Alan and I were in Greece at the same time, celebrating our 15th wedding anniversary. But we hadn't yet met Mr. C and Ms. J, and hadn't ever heard of multiple myeloma. For us, those two things wouldn't happen for another year, when in the Fall of 2005, back in Portland, Oregon, Alan was also diagnosed with multiple myeloma.

In 1999, Ms. J was diagnosed with MM after several of her vertebrae collapsed when she was moving a large vase in their home.  Mr. C launched himself into the battle to save his wife, who at the time was given a 6-month prognosis.  He did a lot of research, collecting 7 binders full of MM notes and data. Mr. C is a "Caregiver's Caregiver"  He bought stock in Celgene, the manufacturer of Thalidomide, the latest (at the time) breakthrough drug for multiple myeloma, in hopes of getting the current information on what Celgene was developing, as one of their shareholders. When C & J determined that their best option was a stem cell transplant, Mr. C offered to buy their local hospital the equipment to harvest the stem cells. In 2000, stem cell transplants were a relatively new and experimental process in Portland.  

For C & J, the transplant was victory. Ms. J is a "Poster Girl" for successful myeloma stem cell transplants: It's now been 12 years since she had hers, with no follow-up drugs or treatment since 2000.

Through a serendipitous connection, Mr. C and Ms. J became the first fellow travelers Alan and I met after Alan's diagnosis, and turned into our first guides. They invited us over to their home to share their story and answer our questions. During that evening of listening to their saga, and wealth of fascinating anecdotes, they both shared a warning with us: After the successful treatment, with so much to celebrate and be thankful for, they nearly divorced. The strain of the intensity of the medical crisis had left them in very different places. Mr. C was vehemently protective and Ms. J was withdrawn and overwhelmed by what she had been through. 

All of us become terribly caught up in the battle with multiple myeloma, we fiercely support and fight for our partners as well as for ourselves.  Caregivers become hyper vigilant, and it's assumed patients will always be grateful for the help and love they receive, but it isn't simple for any of us. Often we become so accustomed to our roles that we can't re-adjust when it's time to resume "normal" life.  C & J were to see how behavior patterns that were so necessary in the time of distress were pulling their marriage apart when the need for struggle was over. Fortunately they recognized the problem and were able to talk to each other. They found support groups and got help from a cancer social worker from the hospital.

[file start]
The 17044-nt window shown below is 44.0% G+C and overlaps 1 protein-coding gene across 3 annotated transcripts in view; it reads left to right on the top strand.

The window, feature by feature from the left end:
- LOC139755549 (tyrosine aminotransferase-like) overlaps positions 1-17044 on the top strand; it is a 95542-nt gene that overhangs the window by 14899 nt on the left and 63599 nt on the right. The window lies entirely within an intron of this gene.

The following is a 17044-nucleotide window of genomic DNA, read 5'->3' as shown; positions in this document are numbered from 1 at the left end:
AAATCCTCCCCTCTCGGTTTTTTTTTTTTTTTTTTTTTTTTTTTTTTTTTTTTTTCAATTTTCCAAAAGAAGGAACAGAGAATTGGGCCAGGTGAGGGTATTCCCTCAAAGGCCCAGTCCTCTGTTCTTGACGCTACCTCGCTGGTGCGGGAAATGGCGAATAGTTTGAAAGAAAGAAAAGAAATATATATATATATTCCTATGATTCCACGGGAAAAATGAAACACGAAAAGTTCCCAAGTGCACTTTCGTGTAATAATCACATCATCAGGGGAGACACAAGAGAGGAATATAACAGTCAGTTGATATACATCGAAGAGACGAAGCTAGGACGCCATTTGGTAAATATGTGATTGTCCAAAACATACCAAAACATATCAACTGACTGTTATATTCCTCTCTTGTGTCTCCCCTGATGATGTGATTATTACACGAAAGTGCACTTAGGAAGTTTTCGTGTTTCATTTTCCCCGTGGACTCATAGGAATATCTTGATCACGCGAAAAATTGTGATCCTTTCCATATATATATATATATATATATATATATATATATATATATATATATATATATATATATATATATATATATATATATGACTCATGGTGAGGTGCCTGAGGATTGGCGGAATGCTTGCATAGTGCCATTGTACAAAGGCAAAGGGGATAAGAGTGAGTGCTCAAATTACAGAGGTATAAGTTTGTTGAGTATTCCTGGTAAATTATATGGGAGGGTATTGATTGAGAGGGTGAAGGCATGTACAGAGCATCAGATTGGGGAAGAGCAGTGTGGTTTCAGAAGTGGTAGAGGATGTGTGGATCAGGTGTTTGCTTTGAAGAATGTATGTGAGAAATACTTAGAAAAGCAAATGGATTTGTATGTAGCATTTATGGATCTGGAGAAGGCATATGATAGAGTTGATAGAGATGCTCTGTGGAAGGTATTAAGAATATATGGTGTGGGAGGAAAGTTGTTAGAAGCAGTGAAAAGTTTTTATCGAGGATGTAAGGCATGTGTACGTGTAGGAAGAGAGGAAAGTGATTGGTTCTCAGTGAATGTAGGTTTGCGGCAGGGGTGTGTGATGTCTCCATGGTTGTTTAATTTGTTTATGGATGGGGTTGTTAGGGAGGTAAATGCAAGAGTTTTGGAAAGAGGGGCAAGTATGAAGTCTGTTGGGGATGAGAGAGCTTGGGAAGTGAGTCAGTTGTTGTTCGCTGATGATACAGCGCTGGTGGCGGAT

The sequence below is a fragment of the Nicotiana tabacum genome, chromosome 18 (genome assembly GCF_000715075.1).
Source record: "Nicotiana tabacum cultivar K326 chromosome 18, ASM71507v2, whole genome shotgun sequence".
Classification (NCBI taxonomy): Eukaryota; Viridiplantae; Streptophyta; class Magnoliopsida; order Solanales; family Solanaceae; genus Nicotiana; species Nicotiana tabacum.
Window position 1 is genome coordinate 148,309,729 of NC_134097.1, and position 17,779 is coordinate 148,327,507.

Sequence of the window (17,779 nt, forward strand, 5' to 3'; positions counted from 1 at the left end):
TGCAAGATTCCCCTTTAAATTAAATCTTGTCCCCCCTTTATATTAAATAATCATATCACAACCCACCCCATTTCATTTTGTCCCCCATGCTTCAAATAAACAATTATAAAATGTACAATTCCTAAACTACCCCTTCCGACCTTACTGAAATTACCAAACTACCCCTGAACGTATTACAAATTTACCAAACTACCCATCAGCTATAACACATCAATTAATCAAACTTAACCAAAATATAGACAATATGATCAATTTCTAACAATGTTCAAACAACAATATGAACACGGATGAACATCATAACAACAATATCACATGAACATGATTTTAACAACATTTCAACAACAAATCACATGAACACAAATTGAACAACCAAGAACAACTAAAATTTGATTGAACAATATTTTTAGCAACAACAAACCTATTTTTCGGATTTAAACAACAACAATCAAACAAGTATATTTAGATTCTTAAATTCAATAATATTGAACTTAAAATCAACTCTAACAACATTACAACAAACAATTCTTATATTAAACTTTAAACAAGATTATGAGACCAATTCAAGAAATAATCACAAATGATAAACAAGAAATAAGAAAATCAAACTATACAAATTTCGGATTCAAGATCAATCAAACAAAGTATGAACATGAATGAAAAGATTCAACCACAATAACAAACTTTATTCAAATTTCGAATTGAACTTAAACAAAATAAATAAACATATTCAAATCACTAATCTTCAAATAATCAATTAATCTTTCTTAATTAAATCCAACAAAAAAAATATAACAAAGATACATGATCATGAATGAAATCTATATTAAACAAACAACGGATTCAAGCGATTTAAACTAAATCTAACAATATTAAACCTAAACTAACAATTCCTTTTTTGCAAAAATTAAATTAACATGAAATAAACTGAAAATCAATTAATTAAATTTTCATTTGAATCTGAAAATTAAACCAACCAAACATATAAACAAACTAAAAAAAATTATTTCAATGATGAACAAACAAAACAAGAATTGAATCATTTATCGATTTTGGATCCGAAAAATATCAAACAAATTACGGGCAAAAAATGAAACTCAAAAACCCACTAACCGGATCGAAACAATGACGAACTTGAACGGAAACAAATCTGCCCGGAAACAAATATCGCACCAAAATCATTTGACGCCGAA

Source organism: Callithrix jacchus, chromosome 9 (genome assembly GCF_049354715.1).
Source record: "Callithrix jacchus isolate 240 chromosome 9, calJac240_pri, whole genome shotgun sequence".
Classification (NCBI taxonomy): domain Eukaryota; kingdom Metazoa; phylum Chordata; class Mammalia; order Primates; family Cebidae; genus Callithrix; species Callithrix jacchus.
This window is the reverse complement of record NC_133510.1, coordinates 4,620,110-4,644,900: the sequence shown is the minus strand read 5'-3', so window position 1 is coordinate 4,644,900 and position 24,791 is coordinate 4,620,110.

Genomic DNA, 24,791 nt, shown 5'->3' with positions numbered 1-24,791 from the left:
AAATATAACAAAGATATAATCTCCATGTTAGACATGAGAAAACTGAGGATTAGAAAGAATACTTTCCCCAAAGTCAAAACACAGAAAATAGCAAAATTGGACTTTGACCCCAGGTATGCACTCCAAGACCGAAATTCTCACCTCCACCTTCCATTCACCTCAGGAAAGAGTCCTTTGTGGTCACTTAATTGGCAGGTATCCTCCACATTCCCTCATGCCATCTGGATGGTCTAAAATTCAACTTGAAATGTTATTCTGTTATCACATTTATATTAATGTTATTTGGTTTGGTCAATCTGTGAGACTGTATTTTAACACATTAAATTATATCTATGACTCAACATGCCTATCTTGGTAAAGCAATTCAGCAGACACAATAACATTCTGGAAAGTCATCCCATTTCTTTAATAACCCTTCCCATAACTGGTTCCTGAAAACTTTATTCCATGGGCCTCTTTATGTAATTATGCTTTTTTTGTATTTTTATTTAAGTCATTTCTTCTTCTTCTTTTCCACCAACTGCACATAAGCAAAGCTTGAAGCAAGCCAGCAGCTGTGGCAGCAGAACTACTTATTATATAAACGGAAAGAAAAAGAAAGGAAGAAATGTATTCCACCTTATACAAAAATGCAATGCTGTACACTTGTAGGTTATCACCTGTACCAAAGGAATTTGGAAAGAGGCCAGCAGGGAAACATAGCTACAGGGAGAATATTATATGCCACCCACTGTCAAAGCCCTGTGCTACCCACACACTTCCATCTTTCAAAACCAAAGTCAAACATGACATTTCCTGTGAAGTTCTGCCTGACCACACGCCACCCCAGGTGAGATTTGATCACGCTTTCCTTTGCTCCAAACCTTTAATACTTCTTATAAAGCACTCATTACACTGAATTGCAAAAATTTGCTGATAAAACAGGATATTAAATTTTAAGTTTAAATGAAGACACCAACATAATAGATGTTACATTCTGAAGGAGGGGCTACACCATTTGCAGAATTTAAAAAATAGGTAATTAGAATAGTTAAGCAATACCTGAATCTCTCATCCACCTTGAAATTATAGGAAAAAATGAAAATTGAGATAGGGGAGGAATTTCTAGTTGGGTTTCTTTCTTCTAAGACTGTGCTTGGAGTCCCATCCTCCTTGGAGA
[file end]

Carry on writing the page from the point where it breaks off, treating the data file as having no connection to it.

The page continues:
Many of us don't get to that safe place where the myeloma is no longer the biggest fight of our lives. We move forward to keep from falling, seeking that balance, and a way to ride tandem for the duration of the trip. We both are pulling more weight than we ever thought we could as we negotiate the road ahead together. 

As Lance Armstrong said, "It's not about the bike."

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Hello!  My name is Pat Killingsworth, and I am a myeloma survivor and medical writer. 

I am excited about sharing my experiences as a patient and patient advocate. 

I have learned a lot since I was first diagnosed in the spring of 2007.  Looking back, I can see how difficult it is for a patient, caregiver--and even a patient's doctor--to anticipate what might be best in the future.

Initially, everyone involved tends to be focused on the here and now.  The priority is almost always to get a newly diagnosed patient's multiple myeloma under control. 

But while that reaction may be understandable, it doesn't make it right!

Doctors tend to be reluctant to design long-term treatment plans.  After all, if there is one thing that's predictable about multiple myeloma, it's that it is unpredictable. 

So when a patient asks, "Doctor, what comes next after this works--or doesn't work?" The doctor's response is almost always, "Let's take it one step at a time."

Again, even early-on this is a mistake.  Maybe not during the initial meeting or two.  But after induction has started, and everyone has a better idea about how the new patient's myeloma is responding, I strongly believe that is time to start developing a long-term myeloma treatment plan.

In a perfect world, this plan will be developed by not only your local medical oncologist, but a myeloma specialist, too.

Working together, a patient's myeloma team can create a treatment plan that takes into account a patient's quality of life and treatment goals.

More and more myeloma patients are living seven, eight, ten years--or even longer.  Decisions made during the first year of treatment can affect how a patient is treated if and when myeloma relapses years down the line.

Until next week, remember to feel good and keep smiling! 

Pat